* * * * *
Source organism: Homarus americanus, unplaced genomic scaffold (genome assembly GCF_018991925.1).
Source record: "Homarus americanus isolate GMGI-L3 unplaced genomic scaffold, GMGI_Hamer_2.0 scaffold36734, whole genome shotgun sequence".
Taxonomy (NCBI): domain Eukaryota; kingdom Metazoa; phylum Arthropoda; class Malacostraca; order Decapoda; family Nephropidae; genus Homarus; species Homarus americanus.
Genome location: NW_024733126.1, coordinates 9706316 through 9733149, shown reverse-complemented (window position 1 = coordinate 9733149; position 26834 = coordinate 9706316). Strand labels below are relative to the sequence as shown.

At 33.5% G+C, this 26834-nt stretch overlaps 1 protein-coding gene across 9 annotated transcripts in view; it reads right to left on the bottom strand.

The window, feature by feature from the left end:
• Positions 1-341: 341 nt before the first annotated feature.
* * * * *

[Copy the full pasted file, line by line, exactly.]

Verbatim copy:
Source organism: Homarus americanus, unplaced genomic scaffold (genome assembly GCF_018991925.1).
Source record: "Homarus americanus isolate GMGI-L3 unplaced genomic scaffold, GMGI_Hamer_2.0 scaffold36734, whole genome shotgun sequence".
Taxonomy (NCBI): domain Eukaryota; kingdom Metazoa; phylum Arthropoda; class Malacostraca; order Decapoda; family Nephropidae; genus Homarus; species Homarus americanus.
Genome location: NW_024733126.1, coordinates 9706316 through 9733149, shown reverse-complemented (window position 1 = coordinate 9733149; position 26834 = coordinate 9706316). Strand labels below are relative to the sequence as shown.

At 33.5% G+C, this 26834-nt stretch overlaps 1 protein-coding gene across 9 annotated transcripts in view; it reads right to left on the bottom strand.

The window, feature by feature from the left end:
• Positions 1-341: 341 nt before the first annotated feature.